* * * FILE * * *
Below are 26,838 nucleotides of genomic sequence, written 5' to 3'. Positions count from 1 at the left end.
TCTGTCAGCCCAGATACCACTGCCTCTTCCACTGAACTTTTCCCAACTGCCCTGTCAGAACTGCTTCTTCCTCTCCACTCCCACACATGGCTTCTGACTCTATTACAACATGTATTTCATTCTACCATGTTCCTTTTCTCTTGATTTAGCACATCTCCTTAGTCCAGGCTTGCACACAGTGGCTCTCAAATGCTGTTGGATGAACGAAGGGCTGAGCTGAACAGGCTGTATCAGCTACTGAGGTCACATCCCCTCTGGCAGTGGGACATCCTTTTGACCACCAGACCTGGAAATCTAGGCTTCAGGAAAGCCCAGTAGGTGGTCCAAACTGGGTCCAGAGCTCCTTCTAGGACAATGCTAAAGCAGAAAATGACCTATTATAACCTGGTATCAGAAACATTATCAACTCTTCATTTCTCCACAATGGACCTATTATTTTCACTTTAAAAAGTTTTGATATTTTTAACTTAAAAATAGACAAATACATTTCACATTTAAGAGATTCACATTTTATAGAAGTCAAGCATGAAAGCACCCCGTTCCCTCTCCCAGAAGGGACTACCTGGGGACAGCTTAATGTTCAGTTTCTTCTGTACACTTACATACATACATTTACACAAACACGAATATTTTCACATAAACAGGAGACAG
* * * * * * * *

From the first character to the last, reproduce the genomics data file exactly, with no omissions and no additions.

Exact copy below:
Below are 26,838 nucleotides of genomic sequence, written 5' to 3'. Positions count from 1 at the left end.
TCTGTCAGCCCAGATACCACTGCCTCTTCCACTGAACTTTTCCCAACTGCCCTGTCAGAACTGCTTCTTCCTCTCCACTCCCACACATGGCTTCTGACTCTATTACAACATGTATTTCATTCTACCATGTTCCTTTTCTCTTGATTTAGCACATCTCCTTAGTCCAGGCTTGCACACAGTGGCTCTCAAATGCTGTTGGATGAACGAAGGGCTGAGCTGAACAGGCTGTATCAGCTACTGAGGTCACATCCCCTCTGGCAGTGGGACATCCTTTTGACCACCAGACCTGGAAATCTAGGCTTCAGGAAAGCCCAGTAGGTGGTCCAAACTGGGTCCAGAGCTCCTTCTAGGACAATGCTAAAGCAGAAAATGACCTATTATAACCTGGTATCAGAAACATTATCAACTCTTCATTTCTCCACAATGGACCTATTATTTTCACTTTAAAAAGTTTTGATATTTTTAACTTAAAAATAGACAAATACATTTCACATTTAAGAGATTCACATTTTATAGAAGTCAAGCATGAAAGCACCCCGTTCCCTCTCCCAGAAGGGACTACCTGGGGACAGCTTAATGTTCAGTTTCTTCTGTACACTTACATACATACATTTACACAAACACGAATATTTTCACATAAACAGGAGACAG